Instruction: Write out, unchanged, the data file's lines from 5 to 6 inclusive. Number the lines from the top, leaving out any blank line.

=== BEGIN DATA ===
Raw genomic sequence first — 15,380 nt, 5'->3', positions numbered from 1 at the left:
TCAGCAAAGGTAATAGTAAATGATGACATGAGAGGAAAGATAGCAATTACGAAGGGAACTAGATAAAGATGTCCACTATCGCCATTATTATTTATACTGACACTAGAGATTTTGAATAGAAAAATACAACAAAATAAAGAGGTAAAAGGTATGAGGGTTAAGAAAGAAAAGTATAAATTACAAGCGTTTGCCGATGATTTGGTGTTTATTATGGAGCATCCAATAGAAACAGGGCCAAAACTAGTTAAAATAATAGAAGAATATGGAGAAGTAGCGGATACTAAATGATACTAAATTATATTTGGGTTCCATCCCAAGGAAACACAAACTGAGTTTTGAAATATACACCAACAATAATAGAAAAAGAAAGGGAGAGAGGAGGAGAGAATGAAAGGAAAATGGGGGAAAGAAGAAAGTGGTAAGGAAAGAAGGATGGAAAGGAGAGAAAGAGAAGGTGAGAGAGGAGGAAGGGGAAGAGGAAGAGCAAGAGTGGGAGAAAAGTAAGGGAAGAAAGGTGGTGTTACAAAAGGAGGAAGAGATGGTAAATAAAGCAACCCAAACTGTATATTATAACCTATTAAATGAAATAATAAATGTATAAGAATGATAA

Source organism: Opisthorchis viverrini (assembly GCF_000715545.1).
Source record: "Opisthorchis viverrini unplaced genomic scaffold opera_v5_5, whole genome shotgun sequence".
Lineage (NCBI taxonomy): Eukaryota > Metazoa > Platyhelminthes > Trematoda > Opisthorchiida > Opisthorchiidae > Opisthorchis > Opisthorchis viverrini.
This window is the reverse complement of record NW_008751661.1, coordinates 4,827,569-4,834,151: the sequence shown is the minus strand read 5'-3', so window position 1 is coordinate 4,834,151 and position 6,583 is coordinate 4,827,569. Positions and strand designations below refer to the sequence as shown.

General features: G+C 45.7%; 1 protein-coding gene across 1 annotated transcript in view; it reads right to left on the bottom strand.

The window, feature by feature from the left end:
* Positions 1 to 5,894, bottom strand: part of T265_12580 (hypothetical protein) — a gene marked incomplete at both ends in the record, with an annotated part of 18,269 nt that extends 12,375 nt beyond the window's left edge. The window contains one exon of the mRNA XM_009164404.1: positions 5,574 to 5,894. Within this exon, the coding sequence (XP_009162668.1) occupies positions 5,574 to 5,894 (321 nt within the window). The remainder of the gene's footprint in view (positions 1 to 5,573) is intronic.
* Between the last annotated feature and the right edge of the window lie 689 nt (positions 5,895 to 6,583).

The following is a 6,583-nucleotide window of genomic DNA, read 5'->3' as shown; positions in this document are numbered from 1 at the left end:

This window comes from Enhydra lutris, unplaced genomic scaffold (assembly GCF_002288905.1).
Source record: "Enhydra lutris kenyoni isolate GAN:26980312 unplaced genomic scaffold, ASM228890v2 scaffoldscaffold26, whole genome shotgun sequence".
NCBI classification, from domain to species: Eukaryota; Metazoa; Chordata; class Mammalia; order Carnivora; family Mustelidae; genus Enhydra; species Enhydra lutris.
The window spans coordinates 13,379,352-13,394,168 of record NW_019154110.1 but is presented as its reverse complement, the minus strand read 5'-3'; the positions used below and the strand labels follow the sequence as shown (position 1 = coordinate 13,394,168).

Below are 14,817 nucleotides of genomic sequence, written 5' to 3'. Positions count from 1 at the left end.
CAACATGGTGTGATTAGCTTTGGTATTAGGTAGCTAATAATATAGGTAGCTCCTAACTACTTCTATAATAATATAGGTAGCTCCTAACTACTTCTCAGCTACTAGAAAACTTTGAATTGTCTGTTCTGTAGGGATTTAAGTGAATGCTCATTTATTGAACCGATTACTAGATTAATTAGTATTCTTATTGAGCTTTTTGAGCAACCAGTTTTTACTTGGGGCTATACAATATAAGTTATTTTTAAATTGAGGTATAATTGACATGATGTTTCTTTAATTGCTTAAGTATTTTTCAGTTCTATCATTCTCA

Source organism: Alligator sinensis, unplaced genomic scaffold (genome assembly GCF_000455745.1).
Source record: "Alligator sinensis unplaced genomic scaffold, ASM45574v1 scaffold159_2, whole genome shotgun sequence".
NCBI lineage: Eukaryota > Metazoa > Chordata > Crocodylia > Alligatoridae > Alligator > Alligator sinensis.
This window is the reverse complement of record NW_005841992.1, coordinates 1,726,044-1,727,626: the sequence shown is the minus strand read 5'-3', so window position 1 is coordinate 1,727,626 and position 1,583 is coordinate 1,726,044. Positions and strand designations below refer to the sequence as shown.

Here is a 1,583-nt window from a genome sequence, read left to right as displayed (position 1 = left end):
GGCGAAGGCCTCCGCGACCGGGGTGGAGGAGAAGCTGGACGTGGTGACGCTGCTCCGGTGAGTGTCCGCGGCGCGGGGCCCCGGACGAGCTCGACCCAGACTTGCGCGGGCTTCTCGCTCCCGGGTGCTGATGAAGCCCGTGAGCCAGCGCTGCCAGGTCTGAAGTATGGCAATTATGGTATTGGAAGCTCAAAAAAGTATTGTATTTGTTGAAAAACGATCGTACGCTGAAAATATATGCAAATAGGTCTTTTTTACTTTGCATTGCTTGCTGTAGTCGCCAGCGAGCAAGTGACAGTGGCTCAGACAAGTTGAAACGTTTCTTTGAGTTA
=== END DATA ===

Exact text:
Lineage (NCBI taxonomy): Eukaryota > Metazoa > Platyhelminthes > Trematoda > Opisthorchiida > Opisthorchiidae > Opisthorchis > Opisthorchis viverrini.
This window is the reverse complement of record NW_008751661.1, coordinates 4,827,569-4,834,151: the sequence shown is the minus strand read 5'-3', so window position 1 is coordinate 4,834,151 and position 6,583 is coordinate 4,827,569. Positions and strand designations below refer to the sequence as shown.